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Processing, archiving and distributing Earth science data
at the NASA Langley Research Center

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Iceland: Eyjafjallajökull Volcano

Heights of the Eyjafjallajökull Eruption Plume

MISR Project Emblem

 

 

Eyjafjallajökull Volcano eruption plume heightsAnaglyph of plume heightsWind and height separation

Figure 1 (left): View Larger Image

Figure 2 (middle): View Larger Image

Figure 3 (right): View Larger Image

 

NASA's Terra satellite flew directly over Iceland on April 19, 2010, allowing the Multi-angle Imaging SpectroRadiometer (MISR) instrument to capture a series of images of the Eyjafjallajökull volcano and its erupting ash plume. Figure 1 is a view from MISR's nadir (vertical-viewing) camera, and covers an area measuring 412.5 by 279 kilometers (256.3 by 173.4 miles). The companion image, Figure 2, is a stereo anaglyph (see Volcano Plume Heights Anaglyph) generated from the nadir and 46-degree forward-viewing cameras. The plume height can be estimated by viewing the anaglyph with red/blue 3-D glasses (place the red filter over your left eye). In these images, north is at the left, and east at the top. In addition to the main plume, there are some smaller streamers visible to the east (above) it. They are at lower altitude than the main plume. Due to the presence of wind, which causes the plume features to move between successive camera views, the anaglyph gives the erroneous impression that they are below the land surface. A quantitative computer analysis is necessary to separate out wind and height. This is shown in Figure 3, which contains a portion of the nadir image in the top panel, covering an area of 189.5 by 136 kilometers (177.7 by 84.5 miles). The lower panel of Figure 3 contains a map of heights, corrected for the effects of wind, along with a color scale. The smaller streamers are just several hundred meters above the surface, whereas the main plume extends to an altitude of about 4.5 kilometers (2.8 miles). This is smaller than the 7.3 kilometer (4.5 mile) altitude measured by MISR on April 14, 2010, though conditions remain highly dynamic.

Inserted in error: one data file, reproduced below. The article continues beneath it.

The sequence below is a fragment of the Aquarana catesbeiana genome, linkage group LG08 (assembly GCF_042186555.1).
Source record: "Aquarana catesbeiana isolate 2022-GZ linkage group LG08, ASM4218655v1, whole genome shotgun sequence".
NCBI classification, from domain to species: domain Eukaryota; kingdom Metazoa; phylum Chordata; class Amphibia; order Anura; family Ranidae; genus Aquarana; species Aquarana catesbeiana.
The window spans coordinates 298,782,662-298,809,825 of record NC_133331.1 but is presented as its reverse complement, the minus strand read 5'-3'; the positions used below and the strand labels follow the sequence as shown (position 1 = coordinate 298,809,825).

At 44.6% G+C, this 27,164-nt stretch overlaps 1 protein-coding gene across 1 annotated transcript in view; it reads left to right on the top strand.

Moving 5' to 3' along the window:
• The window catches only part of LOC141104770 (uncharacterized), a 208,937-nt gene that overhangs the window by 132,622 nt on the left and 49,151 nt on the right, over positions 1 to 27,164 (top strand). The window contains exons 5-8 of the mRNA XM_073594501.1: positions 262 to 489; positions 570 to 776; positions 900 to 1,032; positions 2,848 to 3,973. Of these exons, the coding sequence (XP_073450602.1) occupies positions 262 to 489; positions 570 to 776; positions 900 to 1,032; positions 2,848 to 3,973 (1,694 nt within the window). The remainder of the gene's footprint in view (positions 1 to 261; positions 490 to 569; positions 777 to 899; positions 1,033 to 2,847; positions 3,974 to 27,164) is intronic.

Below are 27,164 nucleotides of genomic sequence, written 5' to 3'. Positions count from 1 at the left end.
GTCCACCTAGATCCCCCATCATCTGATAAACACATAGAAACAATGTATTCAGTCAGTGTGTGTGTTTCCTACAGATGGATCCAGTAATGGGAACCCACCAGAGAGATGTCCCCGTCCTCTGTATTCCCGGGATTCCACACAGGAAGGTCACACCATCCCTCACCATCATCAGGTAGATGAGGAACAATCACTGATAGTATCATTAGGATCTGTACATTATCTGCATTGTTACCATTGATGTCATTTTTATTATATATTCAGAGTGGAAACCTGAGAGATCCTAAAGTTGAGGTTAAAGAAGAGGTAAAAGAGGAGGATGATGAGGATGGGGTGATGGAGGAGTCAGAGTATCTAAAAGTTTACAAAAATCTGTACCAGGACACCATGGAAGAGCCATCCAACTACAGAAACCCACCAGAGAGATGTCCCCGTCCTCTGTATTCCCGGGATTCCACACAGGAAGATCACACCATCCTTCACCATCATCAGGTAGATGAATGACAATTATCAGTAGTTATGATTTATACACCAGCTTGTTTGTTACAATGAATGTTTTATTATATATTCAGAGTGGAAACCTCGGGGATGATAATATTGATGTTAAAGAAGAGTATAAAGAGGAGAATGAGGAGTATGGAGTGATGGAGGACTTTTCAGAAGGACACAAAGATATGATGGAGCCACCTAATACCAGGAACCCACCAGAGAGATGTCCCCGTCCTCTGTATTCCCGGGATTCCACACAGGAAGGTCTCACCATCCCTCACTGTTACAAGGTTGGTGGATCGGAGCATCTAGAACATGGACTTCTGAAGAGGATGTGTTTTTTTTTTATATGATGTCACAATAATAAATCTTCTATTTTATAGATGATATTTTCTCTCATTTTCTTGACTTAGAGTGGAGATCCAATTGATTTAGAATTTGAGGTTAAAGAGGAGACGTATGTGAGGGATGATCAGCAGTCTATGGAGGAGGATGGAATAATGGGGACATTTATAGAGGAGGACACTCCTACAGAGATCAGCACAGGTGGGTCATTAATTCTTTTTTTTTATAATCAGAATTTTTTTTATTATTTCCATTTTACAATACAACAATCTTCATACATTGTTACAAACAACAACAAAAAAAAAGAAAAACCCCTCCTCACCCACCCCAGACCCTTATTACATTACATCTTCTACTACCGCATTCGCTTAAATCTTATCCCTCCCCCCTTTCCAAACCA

MISR was built and is managed by NASA's Jet Propulsion Laboratory, Pasadena, CA, for NASA's Science Mission Directorate, Washington, D.C. The Terra spacecraft is managed by NASA's Goddard Space Flight Center, Greenbelt, MD. The MISR data were obtained from the NASA Langley Research Center Atmospheric Science Data Center in Hampton, VA.

Image credit: NASA/GSFC/LaRC/JPL, MISR Team.

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